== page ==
HOUSE THAT GUM BUILT, Park Slope

General Antonio de Santa Anna (1794-1876) led the Mexican Army that defeated a ragtag assembly of about 200 American defenders at the Alamo in what would be San Antonio, Texas in March 1836. Colonel Henry Travis drew a literal line in the sand and asked all who would fight to step over it. Jim Bowie and Davy Crockett were among those who did.

Santa Anna was unique. He was a head of state who led his country into battle personally; he had several horses shot out from under him and lost part of his right leg, which he paraded with and placed on a prominent monument. His slave Emily Morgan was immortalized as “The Yellow Rose of Texas.” He was president of Mexico several times; after being exiled in 1855, he moved to the United States, where he spent 11 years plotting a return to power. It was during his exile that he had a hand in inventing chewing gum.

In the 1860s Santa Anna boarded in Staten Island with a photographer named Thomas Adams Jr. Santa Anna suggested that Adams might be able to make a fortune off chicle, a gummy substance Mexicans had been extracting from sapota trees and chewing on for centuries. Santa Anna believed the chicle could be combined with rubber to make better carriage tires, but that turned out to be a red herring. After a year, Adams was stuck with a warehouse full of chicle, bewildered about what to do with it. Then he remembered what Santa Anna had said about chewing it. Adams’ first brand, Adams New York No. 1, was a pure chicle gum without flavoring. It was originally a flop, but gradually started to sell better, and by the 1870s, competitors began to come out with flavored varieties. By 1899, Adams became chairman of the board of directors of the American Chicle Company, an organization of the leading chewing gum manufacturers. Chiclets appeared in 1914, Dentyne in 1916, Fleer’s Dubble Bubble in 1928, and Trident Sugarless in 1962.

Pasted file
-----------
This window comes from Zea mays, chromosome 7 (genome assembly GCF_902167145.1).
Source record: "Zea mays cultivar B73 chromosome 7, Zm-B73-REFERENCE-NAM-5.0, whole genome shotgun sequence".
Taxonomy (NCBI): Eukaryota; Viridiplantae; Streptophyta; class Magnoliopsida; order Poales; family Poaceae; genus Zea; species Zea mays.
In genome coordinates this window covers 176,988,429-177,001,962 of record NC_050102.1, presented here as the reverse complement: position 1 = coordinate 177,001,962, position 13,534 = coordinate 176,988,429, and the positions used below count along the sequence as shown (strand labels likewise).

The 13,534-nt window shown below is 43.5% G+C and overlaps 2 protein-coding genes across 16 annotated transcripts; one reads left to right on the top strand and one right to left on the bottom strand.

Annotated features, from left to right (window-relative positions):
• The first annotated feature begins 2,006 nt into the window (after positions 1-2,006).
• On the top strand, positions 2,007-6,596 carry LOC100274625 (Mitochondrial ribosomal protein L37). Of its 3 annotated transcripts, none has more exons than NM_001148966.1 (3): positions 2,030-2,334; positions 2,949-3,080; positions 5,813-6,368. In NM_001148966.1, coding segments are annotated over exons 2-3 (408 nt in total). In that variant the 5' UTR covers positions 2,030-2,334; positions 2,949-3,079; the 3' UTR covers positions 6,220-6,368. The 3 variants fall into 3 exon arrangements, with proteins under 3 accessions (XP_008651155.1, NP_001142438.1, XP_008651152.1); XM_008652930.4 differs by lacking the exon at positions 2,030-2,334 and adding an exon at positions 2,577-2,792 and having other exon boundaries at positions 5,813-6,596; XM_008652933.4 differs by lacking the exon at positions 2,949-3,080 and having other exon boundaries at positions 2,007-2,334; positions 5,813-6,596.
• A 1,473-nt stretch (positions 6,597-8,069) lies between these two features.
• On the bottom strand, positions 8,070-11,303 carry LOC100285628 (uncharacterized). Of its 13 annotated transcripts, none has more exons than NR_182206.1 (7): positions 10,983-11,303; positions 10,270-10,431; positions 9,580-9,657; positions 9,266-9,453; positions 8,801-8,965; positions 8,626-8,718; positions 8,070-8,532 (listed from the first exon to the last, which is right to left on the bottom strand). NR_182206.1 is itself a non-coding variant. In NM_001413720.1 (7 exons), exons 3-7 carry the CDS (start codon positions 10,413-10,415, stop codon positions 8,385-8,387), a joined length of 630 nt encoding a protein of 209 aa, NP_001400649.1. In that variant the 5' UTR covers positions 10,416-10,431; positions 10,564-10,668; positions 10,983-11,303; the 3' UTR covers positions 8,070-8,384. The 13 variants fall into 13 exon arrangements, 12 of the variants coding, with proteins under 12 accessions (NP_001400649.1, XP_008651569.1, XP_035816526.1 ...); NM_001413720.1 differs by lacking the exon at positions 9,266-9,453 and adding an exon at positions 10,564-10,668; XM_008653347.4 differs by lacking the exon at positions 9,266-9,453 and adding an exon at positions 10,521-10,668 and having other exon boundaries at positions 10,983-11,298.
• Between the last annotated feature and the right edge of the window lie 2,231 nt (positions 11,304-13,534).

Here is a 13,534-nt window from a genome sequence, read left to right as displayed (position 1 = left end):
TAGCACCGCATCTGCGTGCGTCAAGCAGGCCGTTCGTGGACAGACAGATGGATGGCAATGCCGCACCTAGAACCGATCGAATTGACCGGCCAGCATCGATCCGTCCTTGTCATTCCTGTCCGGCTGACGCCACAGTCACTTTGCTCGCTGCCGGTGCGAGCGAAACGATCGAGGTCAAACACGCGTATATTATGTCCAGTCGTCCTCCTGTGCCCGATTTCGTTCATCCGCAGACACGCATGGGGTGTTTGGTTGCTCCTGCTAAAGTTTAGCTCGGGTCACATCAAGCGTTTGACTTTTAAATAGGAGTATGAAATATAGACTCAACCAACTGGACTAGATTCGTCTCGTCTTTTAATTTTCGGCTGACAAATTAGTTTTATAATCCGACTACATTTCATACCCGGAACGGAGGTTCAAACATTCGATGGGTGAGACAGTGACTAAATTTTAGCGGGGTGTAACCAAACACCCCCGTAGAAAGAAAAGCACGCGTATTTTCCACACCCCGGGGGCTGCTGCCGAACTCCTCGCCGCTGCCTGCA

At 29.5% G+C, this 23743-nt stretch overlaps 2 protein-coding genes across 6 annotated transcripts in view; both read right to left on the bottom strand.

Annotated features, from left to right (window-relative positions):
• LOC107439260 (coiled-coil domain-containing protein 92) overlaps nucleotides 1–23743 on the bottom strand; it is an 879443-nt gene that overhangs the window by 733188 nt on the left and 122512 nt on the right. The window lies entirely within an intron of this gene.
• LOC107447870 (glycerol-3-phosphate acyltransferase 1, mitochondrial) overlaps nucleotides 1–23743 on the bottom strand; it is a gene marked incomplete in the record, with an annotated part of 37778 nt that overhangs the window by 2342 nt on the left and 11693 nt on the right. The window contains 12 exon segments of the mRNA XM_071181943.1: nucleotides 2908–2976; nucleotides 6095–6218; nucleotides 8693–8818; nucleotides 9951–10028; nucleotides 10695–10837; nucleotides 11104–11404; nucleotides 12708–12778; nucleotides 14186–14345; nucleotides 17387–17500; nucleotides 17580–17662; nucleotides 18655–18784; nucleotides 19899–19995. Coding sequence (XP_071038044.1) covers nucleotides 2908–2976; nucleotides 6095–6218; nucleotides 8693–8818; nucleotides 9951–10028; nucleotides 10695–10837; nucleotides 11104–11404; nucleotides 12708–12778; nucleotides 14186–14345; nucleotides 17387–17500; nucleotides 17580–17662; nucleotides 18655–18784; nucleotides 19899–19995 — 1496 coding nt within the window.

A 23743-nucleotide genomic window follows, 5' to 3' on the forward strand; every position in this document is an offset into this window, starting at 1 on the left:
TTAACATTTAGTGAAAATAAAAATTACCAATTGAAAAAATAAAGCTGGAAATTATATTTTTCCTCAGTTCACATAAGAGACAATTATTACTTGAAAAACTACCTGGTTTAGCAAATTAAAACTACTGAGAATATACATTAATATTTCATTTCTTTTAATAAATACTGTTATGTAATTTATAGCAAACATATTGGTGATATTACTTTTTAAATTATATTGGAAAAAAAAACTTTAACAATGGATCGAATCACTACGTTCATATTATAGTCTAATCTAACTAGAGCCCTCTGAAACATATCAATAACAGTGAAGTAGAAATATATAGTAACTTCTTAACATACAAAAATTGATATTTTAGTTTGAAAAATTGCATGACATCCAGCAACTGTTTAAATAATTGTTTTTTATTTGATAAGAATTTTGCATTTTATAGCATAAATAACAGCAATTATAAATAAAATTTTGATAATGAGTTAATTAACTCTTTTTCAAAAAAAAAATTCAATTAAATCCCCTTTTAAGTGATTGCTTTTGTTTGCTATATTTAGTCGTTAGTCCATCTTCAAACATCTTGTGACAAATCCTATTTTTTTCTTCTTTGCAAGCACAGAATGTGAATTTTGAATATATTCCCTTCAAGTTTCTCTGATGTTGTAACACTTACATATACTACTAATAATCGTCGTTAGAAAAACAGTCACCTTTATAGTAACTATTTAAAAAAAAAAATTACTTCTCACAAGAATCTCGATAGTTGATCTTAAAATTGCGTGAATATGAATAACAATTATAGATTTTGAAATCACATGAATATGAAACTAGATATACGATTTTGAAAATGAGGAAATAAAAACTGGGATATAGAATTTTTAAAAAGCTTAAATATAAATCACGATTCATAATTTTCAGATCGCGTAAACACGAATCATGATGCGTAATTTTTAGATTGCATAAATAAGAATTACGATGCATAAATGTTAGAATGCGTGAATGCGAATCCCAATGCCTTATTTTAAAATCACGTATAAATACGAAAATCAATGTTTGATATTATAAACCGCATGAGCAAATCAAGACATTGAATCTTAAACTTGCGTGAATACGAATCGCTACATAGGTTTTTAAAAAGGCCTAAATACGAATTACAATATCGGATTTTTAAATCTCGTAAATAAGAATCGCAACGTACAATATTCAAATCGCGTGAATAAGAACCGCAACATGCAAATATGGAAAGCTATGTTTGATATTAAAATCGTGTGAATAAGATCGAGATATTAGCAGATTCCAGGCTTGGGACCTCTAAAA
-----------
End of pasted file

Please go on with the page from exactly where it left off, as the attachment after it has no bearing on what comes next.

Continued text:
By 1888 Adams was wealthy enough to commission C.P.H. Gilbert to build a grand Romanesque house on 8th Avenue and Carroll Street. Its entrance arches remind you of the Astral Apartments in Greenpoint but this one is more intricately carved. The Adams mansion also features two polygonal towers, a triangular panel above the entrance, and dormer windows. At one time it boasted an old-timey elevator, one of those “birdcages” you see in old movies like The Maltese Falcon. It was removed after four of Adams’ servants were trapped inside it after it stalled; according to some reports they were trapped for weeks while the Adameses went away for the summer, and they died. Their ghosts are said to haunt the old place.

For many years, until 1950, Coney Island hot dog king Charles Feltman’s mansion stood across the street on 8th Avenue.

Check out the ForgottenBook, take a look at the gift shop, and as always, “comment…as you see fit.”

12/1/17


2 Responses to HOUSE THAT GUM BUILT, Park Slope

  1. Peter says:

    (Un)Fortunately, the trapped-in-the-elevator story sounds a bit embellished. IIRC there was a short story by Roald Dahl along the same lines.

  2. John Shea says:

    Don’t forget Black Jack licorice flavored gum, originally made by Adams’ company.

Leave a Reply

Your email address will not be published.